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First Person Why I can’t stay away from Stanley Park (even though it’s a 14-hour flight)

Illustration by Chelsea O'Byrne

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When incredulous friends, family and work colleagues ask, “Why are you going all that way to Vancouver again?” It’s a 14-hour flight from my home in Queensland, Australia, and it’s my third visit, so I understand where they are coming from. But Stanley Park is always the answer. If they don’t know the city, my response is met with blank faces of incomprehension. How do I explain Stanley Park? Words such as massive, majestic and unique always creep into my vocabulary when describing the more than 400 hectares of urban forest. How do I share and explain the pure joy I feel when I walk along the nine kilometres of seawall that surrounds the park? How do I describe the views out over the pristine waters of English Bay on one side of the park and the Burrard Inlet on the other? I share these experiences with enthusiasm and passion, but my friends remain unconvinced and skeptical. However, the fault may lie with them, as my friends’ idea of a holiday involves a hectic blur of crowds, credit cards and cruise ships.

So, I persevere and try to convince friends and family that Stanley Park is definitely worth the 12,000-km journey. My reasons for travelling all that way go something like this: As a hiking enthusiast, Stanley Park always captures my interest and imagination. Whether it’s being amazed by the sheer size of the huge tankers sitting like silent sentinels out on the bay or staring up at the underbelly of the Lions Gate Bridge or watching the seaplanes use the waters of Coal Harbour as their runway, the explanations are endless.

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Also, as an urban forest, there are infinite trails to explore in the interior of the park. With names such as Bridle Path and Lovers Walk, the cross-hatch of dirt trails and pathways that intersect and interweave have led me to places such as the Lost Lagoon and Beaver Lake. The gnawed bases of tree trunks and the sizeable mound of mud in the middle of the lake provide evidence that an amphibious and ingenious rodent does actually live in the park, but on the days I waited and watched, the beaver remained evasive. With the gnawed trees as clues, the beaver was playing a game of hide and seek and was teasing me, luring me to come find him. This, of course, added to my intrigue and interest in this dam-building rodent.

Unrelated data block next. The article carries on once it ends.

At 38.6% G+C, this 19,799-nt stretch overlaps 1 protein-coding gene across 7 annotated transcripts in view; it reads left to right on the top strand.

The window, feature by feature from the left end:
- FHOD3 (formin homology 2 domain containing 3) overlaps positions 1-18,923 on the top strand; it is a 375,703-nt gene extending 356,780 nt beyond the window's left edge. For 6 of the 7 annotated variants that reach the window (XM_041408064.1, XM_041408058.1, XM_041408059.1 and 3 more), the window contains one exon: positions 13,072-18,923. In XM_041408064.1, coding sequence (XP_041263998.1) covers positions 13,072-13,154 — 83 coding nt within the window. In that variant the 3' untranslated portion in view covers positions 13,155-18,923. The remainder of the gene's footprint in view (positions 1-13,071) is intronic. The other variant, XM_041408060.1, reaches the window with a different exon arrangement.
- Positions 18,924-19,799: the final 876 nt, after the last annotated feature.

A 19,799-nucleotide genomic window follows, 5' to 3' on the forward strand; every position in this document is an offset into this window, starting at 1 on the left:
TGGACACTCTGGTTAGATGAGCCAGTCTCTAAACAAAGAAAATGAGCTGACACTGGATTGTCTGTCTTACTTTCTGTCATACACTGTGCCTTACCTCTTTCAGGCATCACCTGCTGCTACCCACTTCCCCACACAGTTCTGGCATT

Unlike the photo-shy beaver, a family of raccoons were more than willing to pose for paparazzi merely living in their own Hollywood. These masked bandits appeared one day in scrubby surrounds at the back of the Vancouver Aquarium, one of the few commercial enterprises in the park. The raccoons were completely unperturbed by the crowd of people they attracted, but were probably secretly snickering at the couple taking photos with their pink iPad.

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On another trip, I remember a massive bald eagle also drew onlookers as it disemboweled a seagull. In a show of raw brutality, while perched on a rock in the water not far from the edge of the seawall, this powerful bird of prey used its beak and talons to shred the seagull’s body. The spectacle attracted people and their cameras and, like the raccoons, the eagle remained totally immune to the attention.

If beavers, raccoons and eagles aren’t enough to ignite my questioner’s interest, then there are always the trees. In fall, the burnt-orange leaves of the maple are my favourite as they remind me of my Ridgeback dog. It may seem like an odd comparison, but when I have travelled all that way, I miss my playful, loyal companion and wish she was with me to explore the trails and the seawall. The travel guidebook tells me that there are half a million trees in Stanley Park that include maple, fir, birch and cedar trees with some of these gentle giants being extremely old. On the trail to Beaver Lake, a gigantic western red cedar was blown over during a storm in 2006 and scientists have since determined that the tree was 600 years old. This means that this monolithic tree stood on this Earth well before Captain James Cook sailed his ship, Endeavour, along the east coast of Australia – my home country – and was a relatively young tree when European settlers first set foot in North America.

Although this ancient cedar will eventually return to the Earth from whence it came, while it is rotting on the forest floor, it provides a nutrient base for young trees to grow and thrive. So, just as the ancient cedar provides new life, the budding leaves of the maple trees signify new life and mark the change of season. After all, it is by design and not by default that the flag of Canada, the packaging of Molson Brewery and the uniforms of the Canadian national ice hockey team all use the maple leaf as a prominent feature. The maple leaf, especially the red maple leaf, is synonymous with Canada; the essence of all that is Canada.

The old adage about the journey being what matters and not the destination is wrong. When Stanley Park is the destination it definitely matters and is unequivocally worth travelling all that way.

Wendy Beutel lives in Queensland, Australia.

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